[0044] When ignition switch 106 is turned off, the supply of compressed air in tank 34 enables the lift axle to be lifted off the underlying surface. Simply turning the ignition switch back on will not however result in lowering of the lift axle. Before the lift axle can be lowered, switch 100 must be actuated. If switch 94 has been left on, the actuation of switch 100 will immediately lower the lift axle; but if switch 94 had been left off, it must be turned on in order to lower the lift axle.

[0045] Anytime that the transmission is placed in a reverse gear, the electronic system controller ESC renders it impossible to lower the lift axle if it is in its raised position and will cause the lift axle, if already lowered, to immediately be raised.

[0046] While the invention has so far been described with reference to a single lift axle 16 that is on a heavy truck, the invention can be applied to vehicles having multiple lift axles. FIG. 3 shows additional solenoids 120, 122, each of which is associated with a respective additional lift axle, and each of which controls a respective pneumatic circuit like circuit 30 in FIG. 2 in the same way that solenoid 86 controls circuit 30. A respective switch 124, 126, each like switch 94, is associated with a respective solenoid 120, 122 in the same way that switch 94 is associated with solenoid 86, and the electronic system controller ESC is associated with each solenoid 120, 122 in the same way as it is with solenoid86.

[0047] The disclosed embodiment of the invention requires an intentional act on the part of the vehicle driver that is additional, and subsequent, to the act of turning the ignition switch from off to on in order to lower a raised lift axle. Yet, it retains the automatic lifting of a lowered axle whenever the vehicle transmission is placed in reverse or whenever the ignition switch is turned off. Switches 94 and 100, and switches 124 and 126 if present, are disposed where they can be conveniently accessed and viewed by the driver.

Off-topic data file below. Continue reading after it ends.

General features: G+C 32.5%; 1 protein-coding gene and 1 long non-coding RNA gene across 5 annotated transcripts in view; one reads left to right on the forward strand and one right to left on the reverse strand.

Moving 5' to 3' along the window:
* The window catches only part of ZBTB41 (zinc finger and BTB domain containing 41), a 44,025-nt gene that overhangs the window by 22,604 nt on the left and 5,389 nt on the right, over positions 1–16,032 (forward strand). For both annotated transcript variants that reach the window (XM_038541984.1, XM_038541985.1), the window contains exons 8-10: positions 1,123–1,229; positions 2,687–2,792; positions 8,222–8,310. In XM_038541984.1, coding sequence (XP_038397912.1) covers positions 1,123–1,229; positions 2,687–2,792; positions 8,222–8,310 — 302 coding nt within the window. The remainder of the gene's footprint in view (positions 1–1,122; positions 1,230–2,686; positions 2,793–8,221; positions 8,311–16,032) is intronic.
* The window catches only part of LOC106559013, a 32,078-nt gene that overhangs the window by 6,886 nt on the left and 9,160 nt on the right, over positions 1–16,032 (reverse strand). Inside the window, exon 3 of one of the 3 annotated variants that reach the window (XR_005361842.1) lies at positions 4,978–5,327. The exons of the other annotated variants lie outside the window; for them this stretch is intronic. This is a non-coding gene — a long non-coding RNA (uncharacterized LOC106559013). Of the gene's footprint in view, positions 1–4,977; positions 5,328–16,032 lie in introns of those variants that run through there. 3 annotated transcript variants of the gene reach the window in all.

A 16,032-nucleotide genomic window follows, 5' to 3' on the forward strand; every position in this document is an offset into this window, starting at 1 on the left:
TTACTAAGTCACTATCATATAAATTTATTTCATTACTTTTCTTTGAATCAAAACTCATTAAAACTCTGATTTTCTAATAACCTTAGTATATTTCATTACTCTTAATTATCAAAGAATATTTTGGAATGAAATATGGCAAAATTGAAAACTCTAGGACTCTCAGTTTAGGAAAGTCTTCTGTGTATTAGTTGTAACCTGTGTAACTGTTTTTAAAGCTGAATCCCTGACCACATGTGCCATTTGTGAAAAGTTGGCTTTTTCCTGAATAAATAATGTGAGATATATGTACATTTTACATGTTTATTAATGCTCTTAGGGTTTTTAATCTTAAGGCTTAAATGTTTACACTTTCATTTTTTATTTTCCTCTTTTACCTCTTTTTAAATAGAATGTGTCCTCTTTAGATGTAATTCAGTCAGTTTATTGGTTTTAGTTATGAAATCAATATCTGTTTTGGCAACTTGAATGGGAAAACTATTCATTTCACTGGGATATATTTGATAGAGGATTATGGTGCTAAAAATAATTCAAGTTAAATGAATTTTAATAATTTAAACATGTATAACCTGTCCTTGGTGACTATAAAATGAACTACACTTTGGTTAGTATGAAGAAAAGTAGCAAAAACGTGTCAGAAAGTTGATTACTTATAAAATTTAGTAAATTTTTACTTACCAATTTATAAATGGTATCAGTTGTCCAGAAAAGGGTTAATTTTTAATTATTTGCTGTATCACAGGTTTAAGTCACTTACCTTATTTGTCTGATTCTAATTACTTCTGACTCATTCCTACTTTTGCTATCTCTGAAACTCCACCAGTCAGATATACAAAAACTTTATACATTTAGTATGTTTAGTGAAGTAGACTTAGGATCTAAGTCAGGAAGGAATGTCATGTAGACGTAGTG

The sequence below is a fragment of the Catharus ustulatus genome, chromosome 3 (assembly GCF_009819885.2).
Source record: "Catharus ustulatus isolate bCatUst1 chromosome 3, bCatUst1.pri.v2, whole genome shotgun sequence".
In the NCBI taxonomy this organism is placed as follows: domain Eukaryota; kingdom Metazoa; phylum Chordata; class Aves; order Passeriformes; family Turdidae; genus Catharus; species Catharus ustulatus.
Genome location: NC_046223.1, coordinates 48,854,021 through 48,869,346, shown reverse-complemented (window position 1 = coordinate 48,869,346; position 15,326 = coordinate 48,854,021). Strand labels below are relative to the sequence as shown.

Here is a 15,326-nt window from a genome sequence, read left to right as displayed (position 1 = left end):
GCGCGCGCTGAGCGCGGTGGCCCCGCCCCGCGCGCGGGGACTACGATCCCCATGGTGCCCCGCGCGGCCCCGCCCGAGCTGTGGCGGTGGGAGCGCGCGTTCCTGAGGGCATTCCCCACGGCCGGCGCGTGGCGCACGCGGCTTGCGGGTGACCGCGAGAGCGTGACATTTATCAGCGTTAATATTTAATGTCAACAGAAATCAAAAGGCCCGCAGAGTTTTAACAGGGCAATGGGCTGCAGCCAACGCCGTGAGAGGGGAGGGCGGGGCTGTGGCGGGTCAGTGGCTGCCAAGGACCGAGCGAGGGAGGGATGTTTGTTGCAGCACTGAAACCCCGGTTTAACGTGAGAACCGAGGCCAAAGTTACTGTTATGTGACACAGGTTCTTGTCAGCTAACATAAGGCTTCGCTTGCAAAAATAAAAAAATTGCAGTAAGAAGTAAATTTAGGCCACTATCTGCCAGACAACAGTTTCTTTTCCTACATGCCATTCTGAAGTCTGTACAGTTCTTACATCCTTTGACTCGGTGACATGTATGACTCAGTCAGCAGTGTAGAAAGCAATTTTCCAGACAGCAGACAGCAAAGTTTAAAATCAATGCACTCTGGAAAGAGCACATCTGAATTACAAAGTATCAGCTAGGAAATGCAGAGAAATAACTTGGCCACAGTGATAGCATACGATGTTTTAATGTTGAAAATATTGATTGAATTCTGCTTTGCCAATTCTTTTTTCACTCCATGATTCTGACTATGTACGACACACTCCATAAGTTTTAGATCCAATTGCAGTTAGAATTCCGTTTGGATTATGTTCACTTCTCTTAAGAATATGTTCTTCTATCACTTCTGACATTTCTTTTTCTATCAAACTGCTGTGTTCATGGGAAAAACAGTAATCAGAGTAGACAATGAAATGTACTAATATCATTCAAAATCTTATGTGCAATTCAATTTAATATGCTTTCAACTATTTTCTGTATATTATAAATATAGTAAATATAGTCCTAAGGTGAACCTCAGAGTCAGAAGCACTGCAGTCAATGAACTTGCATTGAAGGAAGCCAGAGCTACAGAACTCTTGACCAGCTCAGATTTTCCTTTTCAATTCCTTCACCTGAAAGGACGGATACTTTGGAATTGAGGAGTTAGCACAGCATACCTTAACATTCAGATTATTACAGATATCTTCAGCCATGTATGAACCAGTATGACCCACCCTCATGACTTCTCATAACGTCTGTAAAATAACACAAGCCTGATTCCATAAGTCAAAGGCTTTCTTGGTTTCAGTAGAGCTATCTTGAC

[0048] A modified form for the electric circuit portion is shown in FIG. 4. It is similar to FIG. 3, but differs in the following respects. A permanent ground connection, rather than an interruptible ground connection, is present at solenoid terminal 90. A second relay 130 is disposed between relay 102 and switch 94.

[0049] Relay 130 is a REVERSE GEAR relay and comprises four terminals 130A, 130B, 130C, and 130D. Internally, relay 130 comprises a coil 130E that is connected between terminals 130C, 130D, and a normally closed contact 130F between terminals 130A, 130B. Contact 130F is closed when coil 130E is not energized and open when coil 130E is energized. The drawing shows the coil not energized.

[0050] Relay 130 is placed in circuit between relay 102 and switch 94 with contact 130F in series between terminal 102A and terminal 94B, with terminal 130C connected to ground, and with terminal 130D connected to a source that supplies voltage for energizing the relay when the vehicle transmission is placed in a reverse drive gear.